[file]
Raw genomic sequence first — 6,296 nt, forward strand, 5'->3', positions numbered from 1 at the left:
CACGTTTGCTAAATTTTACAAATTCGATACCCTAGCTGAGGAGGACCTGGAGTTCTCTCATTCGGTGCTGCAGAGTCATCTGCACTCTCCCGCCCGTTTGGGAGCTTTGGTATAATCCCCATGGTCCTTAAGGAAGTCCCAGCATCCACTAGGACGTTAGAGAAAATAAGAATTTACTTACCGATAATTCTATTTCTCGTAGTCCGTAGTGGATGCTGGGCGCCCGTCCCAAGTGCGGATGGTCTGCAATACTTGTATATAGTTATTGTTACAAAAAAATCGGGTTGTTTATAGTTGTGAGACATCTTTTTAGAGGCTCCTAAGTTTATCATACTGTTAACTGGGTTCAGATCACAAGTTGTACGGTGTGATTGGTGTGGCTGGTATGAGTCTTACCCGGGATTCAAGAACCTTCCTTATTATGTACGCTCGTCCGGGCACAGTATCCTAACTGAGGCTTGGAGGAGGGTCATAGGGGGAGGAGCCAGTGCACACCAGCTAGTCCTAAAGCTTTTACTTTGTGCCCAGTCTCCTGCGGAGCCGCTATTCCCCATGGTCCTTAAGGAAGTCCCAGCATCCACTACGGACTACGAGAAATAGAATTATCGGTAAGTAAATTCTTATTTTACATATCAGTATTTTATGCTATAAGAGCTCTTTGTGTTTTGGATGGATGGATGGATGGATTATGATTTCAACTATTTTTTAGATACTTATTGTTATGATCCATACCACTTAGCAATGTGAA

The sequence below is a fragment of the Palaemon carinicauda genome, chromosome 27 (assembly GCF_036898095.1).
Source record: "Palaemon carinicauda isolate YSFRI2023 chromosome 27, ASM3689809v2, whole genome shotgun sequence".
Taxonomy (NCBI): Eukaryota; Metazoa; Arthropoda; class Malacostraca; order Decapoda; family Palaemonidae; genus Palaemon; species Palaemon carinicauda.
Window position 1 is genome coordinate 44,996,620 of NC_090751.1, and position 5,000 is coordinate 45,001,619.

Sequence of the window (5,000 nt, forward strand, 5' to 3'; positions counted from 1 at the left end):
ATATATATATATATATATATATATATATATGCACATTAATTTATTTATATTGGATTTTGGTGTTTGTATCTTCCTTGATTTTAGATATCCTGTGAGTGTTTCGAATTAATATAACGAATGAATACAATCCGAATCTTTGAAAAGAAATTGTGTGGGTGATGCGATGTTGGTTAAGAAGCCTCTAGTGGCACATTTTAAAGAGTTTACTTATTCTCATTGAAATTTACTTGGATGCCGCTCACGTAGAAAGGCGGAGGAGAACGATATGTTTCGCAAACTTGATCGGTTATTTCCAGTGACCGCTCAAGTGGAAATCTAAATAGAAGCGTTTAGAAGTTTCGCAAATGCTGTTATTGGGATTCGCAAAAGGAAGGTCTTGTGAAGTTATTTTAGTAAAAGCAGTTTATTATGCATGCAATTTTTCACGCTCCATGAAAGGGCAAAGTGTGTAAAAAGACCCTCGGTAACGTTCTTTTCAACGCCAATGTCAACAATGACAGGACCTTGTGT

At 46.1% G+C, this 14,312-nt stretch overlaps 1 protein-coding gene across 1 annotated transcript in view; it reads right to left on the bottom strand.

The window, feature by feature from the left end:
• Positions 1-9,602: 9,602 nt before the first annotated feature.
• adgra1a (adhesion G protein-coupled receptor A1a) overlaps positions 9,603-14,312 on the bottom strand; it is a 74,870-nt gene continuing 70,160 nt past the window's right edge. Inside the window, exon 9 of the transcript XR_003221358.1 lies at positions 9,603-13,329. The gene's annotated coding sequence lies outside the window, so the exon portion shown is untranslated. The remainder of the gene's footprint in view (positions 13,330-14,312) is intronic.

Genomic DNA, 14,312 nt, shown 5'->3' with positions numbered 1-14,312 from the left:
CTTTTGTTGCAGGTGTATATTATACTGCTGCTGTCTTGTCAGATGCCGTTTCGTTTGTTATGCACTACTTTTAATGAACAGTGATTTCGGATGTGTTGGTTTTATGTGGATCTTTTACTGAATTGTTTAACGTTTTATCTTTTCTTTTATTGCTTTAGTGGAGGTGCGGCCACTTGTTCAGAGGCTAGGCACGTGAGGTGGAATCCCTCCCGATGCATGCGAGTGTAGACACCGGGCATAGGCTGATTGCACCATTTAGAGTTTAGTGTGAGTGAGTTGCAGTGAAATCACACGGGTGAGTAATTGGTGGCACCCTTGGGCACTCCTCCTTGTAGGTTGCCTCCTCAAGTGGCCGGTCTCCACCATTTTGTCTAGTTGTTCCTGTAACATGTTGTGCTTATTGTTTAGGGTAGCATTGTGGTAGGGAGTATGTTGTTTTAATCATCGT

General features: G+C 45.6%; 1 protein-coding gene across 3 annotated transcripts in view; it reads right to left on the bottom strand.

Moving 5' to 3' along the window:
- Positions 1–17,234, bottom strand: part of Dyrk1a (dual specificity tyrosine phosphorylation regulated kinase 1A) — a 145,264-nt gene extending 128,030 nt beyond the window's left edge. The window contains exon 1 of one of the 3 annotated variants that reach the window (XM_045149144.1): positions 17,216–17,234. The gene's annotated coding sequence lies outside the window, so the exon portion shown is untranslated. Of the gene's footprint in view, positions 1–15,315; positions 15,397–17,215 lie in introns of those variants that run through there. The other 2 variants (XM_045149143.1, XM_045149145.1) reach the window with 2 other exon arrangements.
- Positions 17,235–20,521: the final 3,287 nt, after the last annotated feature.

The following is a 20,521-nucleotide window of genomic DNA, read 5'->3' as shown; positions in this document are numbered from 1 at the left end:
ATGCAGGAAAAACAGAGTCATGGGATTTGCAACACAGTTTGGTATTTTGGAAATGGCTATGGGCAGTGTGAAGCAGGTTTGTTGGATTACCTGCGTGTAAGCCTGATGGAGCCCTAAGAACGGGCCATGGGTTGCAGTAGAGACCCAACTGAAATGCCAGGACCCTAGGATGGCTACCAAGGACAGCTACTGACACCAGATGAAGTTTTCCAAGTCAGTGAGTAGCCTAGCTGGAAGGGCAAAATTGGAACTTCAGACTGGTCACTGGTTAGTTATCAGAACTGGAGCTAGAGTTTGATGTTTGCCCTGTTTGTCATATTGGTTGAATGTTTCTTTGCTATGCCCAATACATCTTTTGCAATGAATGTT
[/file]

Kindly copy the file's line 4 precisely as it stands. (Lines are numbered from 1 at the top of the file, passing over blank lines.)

Source record: "Palaemon carinicauda isolate YSFRI2023 chromosome 27, ASM3689809v2, whole genome shotgun sequence".